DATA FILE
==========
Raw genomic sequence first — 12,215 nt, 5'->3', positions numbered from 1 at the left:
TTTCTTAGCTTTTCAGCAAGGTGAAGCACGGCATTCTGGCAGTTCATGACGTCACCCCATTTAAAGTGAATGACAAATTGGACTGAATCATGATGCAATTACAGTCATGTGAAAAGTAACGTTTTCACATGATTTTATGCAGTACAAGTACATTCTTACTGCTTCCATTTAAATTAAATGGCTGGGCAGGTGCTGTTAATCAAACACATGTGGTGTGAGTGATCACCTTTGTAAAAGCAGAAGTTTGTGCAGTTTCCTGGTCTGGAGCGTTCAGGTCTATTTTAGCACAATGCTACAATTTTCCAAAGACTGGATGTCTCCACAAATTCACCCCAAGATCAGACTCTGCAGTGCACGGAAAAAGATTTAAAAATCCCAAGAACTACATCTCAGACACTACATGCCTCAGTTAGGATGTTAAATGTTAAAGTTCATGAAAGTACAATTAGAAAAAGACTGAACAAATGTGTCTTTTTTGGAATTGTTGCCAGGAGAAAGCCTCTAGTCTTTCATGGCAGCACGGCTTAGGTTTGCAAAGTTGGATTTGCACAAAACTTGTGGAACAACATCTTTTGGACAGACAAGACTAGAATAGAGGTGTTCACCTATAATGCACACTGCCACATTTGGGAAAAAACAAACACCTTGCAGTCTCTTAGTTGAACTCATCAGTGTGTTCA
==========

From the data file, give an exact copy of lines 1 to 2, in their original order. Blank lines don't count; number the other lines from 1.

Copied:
Raw genomic sequence first — 12,215 nt, 5'->3', positions numbered from 1 at the left:
TTTCTTAGCTTTTCAGCAAGGTGAAGCACGGCATTCTGGCAGTTCATGACGTCACCCCATTTAAAGTGAATGACAAATTGGACTGAATCATGATGCAATTACAGTCATGTGAAAAGTAACGTTTTCACATGATTTTATGCAGTACAAGTACATTCTTACTGCTTCCATTTAAATTAAATGGCTGGGCAGGTGCTGTTAATCAAACACATGTGGTGTGAGTGATCACCTTTGTAAAAGCAGAAGTTTGTGCAGTTTCCTGGTCTGGAGCGTTCAGGTCTATTTTAGCACAATGCTACAATTTTCCAAAGACTGGATGTCTCCACAAATTCACCCCAAGATCAGACTCTGCAGTGCACGGAAAAAGATTTAAAAATCCCAAGAACTACATCTCAGACACTACATGCCTCAGTTAGGATGTTAAATGTTAAAGTTCATGAAAGTACAATTAGAAAAAGACTGAACAAATGTGTCTTTTTTGGAATTGTTGCCAGGAGAAAGCCTCTAGTCTTTCATGGCAGCACGGCTTAGGTTTGCAAAGTTGGATTTGCACAAAACTTGTGGAACAACATCTTTTGGACAGACAAGACTAGAATAGAGGTGTTCACCTATAATGCACACTGCCACATTTGGGAAAAAACAAACACCTTGCAGTCTCTTAGTTGAACTCATCAGTGTGTTCA